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May 2012 Editorial

Volume 8, Number 3, May 2012

KRISHNA B. MISRA


 

   In this issue, we bring to our readers some new upcoming ideas and interesting areas of research, which it is hoped will be of interest to our readers. This issue covers two reviews of recent books and 10 regular papers covering all several areas of performability. There are two important papers from Professor Aven of Stavanger University of Norway in the area of risk including the first paper in which, the authors demonstrate how conceptual pragmatism can be used as a suitable framework for probability models which can be used in risk assessment.

   In the second paper of this issue from University of Toronto, Canada, the authors provide a wavelet transformation approach to detect early failure of the gear shaft, which can be of great help in fault detection and diagonostic anlysis of gear transmission systems. This technique can be of immense value to reliability and maintenance engineers.

   The third paper of the issue is from Stavanger University, Norway, and discusses an important issue of the best available technique (BAT) in fulfilling the European Union's Integrated Pollution Prevention and Control (IPPC) directive towards sustainability considerations. The paper employs the criteria of life cycle costs as the tool in arriving at the best available technique from the several technically viable alternatives of system design, particularly at the initial stage of a project. A case study related to the selection of power supply systems for offshore oil and gas installations illustrates the method.

   The fourth paper of this issue is from France and presents a methodology that helps designing a monitoring system particularly in cases where a model does not exist or it is difficult to find an analytical relationship between observed features of the system to identify the system state. The methodology enables to define and extend as much as possible the regions of feature space where a trained monitoring system can operate safely and precisely according to performance requirements. If the system experiences a situation which is characterized by features outside the trained region, the monitoring system is simply disabled and data may be recorded to update the monitoring system. The proposed methodology is applied to aircraft turbine start capability monitoring system to determine the extent of the feature space in which the monitoring system can operate. Some experiments on the application are also carried out.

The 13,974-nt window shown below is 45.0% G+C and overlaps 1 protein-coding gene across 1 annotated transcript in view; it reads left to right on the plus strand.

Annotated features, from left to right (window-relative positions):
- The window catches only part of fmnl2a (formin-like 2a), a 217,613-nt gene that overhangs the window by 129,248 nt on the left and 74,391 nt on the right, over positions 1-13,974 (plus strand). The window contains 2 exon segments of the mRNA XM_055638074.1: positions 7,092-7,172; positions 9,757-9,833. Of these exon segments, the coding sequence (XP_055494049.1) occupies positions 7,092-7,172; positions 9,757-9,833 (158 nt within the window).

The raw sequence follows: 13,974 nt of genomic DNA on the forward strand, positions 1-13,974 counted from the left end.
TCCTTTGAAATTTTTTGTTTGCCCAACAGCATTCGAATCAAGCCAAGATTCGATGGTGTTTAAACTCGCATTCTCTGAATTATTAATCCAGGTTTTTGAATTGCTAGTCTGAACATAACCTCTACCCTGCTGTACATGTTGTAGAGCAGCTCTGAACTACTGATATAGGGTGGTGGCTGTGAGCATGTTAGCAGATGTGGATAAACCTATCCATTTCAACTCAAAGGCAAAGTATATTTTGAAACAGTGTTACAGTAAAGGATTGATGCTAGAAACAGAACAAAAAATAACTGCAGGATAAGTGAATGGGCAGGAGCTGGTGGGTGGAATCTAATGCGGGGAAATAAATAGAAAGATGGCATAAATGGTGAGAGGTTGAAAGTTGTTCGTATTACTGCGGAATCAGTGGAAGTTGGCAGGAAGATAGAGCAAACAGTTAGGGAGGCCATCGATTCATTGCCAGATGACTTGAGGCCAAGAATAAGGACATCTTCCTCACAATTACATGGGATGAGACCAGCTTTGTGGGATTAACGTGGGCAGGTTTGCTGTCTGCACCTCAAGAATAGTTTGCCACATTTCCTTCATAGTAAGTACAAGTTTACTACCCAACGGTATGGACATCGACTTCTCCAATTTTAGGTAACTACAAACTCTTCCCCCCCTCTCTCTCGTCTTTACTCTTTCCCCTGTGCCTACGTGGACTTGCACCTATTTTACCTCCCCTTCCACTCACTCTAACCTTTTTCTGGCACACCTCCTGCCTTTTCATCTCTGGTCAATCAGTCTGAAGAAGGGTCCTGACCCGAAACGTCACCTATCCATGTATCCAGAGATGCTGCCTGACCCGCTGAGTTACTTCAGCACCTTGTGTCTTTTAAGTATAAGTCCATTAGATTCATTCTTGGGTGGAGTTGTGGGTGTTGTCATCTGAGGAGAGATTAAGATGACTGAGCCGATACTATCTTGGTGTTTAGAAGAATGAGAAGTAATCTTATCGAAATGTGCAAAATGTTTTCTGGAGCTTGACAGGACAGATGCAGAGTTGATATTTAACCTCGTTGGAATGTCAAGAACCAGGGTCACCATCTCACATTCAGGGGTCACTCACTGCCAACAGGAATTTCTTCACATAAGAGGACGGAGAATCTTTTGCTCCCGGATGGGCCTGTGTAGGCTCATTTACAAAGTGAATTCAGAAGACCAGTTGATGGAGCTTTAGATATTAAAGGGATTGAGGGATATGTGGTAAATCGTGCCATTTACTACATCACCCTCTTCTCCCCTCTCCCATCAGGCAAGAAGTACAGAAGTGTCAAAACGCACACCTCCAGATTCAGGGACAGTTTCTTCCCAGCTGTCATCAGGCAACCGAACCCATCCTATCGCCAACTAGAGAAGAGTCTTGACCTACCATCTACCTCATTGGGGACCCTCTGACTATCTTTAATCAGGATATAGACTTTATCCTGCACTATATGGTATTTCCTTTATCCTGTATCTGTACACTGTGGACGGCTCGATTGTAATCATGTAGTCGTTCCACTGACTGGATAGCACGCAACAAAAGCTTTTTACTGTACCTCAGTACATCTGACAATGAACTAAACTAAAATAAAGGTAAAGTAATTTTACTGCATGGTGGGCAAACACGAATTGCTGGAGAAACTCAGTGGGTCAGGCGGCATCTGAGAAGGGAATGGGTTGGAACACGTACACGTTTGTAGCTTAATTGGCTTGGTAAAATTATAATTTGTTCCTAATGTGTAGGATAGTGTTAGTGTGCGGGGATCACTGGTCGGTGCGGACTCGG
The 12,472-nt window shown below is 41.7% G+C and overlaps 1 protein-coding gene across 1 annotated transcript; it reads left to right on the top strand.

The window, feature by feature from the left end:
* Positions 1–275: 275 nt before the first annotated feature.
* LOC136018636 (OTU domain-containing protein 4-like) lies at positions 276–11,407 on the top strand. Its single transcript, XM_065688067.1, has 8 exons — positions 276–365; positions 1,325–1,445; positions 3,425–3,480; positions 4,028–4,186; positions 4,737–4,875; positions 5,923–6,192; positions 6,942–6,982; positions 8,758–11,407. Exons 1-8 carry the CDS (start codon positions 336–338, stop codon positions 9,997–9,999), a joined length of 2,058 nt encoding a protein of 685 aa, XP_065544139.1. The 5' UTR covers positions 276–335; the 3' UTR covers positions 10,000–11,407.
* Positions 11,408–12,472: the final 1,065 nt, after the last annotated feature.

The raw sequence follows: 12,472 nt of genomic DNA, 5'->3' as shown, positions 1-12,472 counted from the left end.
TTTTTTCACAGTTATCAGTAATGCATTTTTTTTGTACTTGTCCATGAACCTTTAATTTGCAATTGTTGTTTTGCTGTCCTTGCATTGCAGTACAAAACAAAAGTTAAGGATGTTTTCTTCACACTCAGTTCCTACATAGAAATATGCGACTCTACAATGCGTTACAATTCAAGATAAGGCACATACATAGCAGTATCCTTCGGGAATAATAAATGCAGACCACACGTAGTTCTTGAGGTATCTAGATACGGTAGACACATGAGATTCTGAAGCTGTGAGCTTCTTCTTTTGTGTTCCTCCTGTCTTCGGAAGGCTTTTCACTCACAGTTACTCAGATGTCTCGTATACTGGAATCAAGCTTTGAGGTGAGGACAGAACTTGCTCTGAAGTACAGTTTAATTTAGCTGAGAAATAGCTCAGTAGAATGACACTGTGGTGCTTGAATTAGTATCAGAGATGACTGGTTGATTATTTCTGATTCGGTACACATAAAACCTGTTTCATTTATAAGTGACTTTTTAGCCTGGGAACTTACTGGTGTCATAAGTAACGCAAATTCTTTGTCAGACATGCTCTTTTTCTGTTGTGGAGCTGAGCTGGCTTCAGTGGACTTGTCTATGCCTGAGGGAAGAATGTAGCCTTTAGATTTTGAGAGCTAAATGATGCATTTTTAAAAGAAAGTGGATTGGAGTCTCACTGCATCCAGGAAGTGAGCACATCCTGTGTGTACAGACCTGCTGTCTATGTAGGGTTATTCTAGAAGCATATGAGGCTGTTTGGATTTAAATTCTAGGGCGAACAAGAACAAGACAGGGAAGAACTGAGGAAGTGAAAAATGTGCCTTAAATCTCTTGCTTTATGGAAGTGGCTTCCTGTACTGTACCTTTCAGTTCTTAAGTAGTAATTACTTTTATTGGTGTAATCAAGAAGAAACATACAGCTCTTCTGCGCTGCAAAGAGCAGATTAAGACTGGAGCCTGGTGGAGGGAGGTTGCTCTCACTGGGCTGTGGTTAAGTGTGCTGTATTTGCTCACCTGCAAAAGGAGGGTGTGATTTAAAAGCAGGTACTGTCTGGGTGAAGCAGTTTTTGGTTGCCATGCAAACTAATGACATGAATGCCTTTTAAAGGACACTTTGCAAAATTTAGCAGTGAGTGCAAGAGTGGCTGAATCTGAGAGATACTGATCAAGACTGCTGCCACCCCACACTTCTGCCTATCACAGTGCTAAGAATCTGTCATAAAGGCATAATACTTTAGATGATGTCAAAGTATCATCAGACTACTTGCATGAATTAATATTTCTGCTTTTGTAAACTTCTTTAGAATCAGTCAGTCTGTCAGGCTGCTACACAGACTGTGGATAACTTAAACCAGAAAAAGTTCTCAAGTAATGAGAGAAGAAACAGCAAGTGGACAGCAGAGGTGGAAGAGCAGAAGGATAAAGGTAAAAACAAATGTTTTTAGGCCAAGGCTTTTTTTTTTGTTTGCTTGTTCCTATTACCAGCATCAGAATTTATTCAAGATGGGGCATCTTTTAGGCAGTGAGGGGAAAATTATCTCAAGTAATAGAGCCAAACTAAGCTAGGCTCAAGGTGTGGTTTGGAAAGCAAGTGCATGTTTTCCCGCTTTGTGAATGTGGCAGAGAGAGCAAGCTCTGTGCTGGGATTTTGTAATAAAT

The fifth paper of the issue is from Brazil and the authors present a case study on verification of time to breakdown of a new insulating fluid one of the objective of the paper is to verify if times to breakdown of insulating fluid between electrodes recorded at three different voltages have an exponential distribution as predicted by theory. The other objective o the paper is if the Eyring's acceleration model of can provide shape and scale parameters for an underlying Inverse Weibull model, obtained under two accelerating conditions. The Inverse Weibull model has been used in Bayesian reliability estimation to represent the information available about the shape parameter of an underlying Weibull sampling distribution.